Boring historical background stuff that i find fascinating
Imagine trying to be â€˜intelligentâ€™ or â€˜informedâ€™ in the time of Socrates. This was a time where there was no real writing, people still got most of the their information, political or otherwise, in person or through a friend, second or third hand. Imagine how this would work out in reality. If you wanted to be informed about everything that was going on, not only in Athens, but in other cities as well, you would have to have a vast network of people that you knew, and trusted, who would come by your house regularly to tell you about it. (Of course, you could go to their houses, and this would certainly be a cheaper proposition, but not nearly so convenient.) Platoâ€™s â€˜the symposiumâ€™ stands as the best recorded example of this.
How would one acquire these â€˜friendsâ€™? Well, it was possible to acquire them by money; if you were the sort of person to put on lavish banquets, to attract many people and hope that some of the informed people would come, this might work. But you would also attract very dull people, and this would obviously only work for the very rich. For most people, you would have to have something to exchange, you would want to BE one of the people who would be invited. This would force all but the most fantastically brilliant in a society (sayâ€¦ Socrates, who could be a little odd, and condescending, but was still on the whole charming) to be polite, to be interesting: that is, to do things that made people want to be involved with them.
Silent reading and 2500 other years of stuff
Enter the book. Socrates hated the idea. He thought it would upset the fabric of society, and make people lose the â€˜realâ€™ things they needed, like oratory and memory. With the coming of St. Augustine, some 800 years later, you have the first recorded instance of a person reading silently, and the transition was complete. Learning became anti-social, instead of supremely social. Something that happened in quiet, dank rooms instead of in the open air over beer. People still gathered together to do it, but one person talked about material theyâ€™d worked on in their room for a year and hundreds of people listened.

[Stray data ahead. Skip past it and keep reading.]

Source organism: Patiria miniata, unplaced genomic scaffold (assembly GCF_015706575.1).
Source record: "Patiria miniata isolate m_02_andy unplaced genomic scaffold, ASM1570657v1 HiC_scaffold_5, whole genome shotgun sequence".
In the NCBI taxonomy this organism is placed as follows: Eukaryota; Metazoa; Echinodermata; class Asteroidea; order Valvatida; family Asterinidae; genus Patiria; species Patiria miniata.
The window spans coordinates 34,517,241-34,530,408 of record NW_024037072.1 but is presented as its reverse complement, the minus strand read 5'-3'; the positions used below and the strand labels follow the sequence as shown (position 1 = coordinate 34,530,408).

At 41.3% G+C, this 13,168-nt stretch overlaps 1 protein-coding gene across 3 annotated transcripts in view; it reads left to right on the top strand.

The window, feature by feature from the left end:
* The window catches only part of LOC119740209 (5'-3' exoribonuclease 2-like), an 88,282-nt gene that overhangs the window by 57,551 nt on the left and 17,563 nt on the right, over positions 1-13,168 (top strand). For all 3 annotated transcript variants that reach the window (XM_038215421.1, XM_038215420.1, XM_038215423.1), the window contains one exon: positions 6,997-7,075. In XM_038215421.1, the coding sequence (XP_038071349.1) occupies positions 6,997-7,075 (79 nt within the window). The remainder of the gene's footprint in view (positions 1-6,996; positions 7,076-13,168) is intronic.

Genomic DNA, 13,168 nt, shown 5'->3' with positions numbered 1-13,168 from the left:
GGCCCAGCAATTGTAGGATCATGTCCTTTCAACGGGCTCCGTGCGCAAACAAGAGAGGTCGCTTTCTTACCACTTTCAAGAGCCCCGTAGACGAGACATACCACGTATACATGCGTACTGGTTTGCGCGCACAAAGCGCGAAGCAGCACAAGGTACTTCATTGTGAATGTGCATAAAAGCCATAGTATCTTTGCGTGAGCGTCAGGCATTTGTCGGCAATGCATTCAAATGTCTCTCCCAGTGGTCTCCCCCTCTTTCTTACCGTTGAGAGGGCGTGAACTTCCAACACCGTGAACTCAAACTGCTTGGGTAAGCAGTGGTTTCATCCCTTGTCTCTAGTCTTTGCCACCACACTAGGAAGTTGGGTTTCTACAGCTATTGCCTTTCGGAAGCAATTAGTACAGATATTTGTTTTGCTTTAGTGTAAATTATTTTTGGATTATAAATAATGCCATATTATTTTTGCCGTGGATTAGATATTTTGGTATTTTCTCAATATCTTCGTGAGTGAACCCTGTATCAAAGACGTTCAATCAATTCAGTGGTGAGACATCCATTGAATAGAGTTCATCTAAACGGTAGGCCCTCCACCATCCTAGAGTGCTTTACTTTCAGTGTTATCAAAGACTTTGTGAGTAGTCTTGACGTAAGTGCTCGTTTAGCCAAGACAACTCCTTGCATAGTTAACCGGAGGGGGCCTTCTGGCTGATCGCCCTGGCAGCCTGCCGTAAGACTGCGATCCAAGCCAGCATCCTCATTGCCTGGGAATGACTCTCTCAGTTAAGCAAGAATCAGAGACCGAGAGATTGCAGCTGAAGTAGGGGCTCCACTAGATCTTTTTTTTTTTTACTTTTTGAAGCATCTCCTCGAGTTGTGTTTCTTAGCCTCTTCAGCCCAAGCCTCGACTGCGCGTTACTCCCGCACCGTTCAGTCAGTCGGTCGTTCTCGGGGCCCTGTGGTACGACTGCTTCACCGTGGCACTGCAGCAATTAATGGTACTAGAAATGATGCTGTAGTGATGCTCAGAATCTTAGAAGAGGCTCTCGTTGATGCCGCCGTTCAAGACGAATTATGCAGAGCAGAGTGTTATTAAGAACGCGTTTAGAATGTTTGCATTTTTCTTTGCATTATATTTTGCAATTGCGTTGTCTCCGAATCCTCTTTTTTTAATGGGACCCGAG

Skype and the backchannel
Now, we have a free Skype presentation (really a conversation) with people on a backchannel, all live. We have all the people whoâ€™ve heard about it and are interested coming over to join in on the fun. The meaning that is being made here is far more complex and contextualized than any that could be made in an office by a single person, or even by a group of people at a single institution. This morning, on the Etienne Wenger conference, there were people from all the continents (save Antarctica, reticent those Antarticans, penguins not being very interested in things other than fish). They were cross-examining and adding their own opinions, their own context, to the conversation.
How could the ivory tower possibly compete with this? Indeed, how will they even know, or get invited to join in the conversation that goes on if they remain aloof to the meaning that is being made in this kind of webcast? They will have to learn to communicate their ideas so that practitioners of their ideas (and now Iâ€™m sliding over to ed-theory particularly) if they want to be part of the conversation. They will need to be like the Greeks who wanted to be informed, they will need to be polite, inclusive and willing to be part of a larger community, or they will be left behind.
I donâ€™t mean to say that academics arenâ€™t polite, Iâ€™m sure theyâ€™d offer you a coffee if you went to their office. But they will need to bring learning, philosophy and theyâ€™re unique brand of intepretation back to the people for it to be valid, and to do so, they will need to learn the new way of speakingâ€¦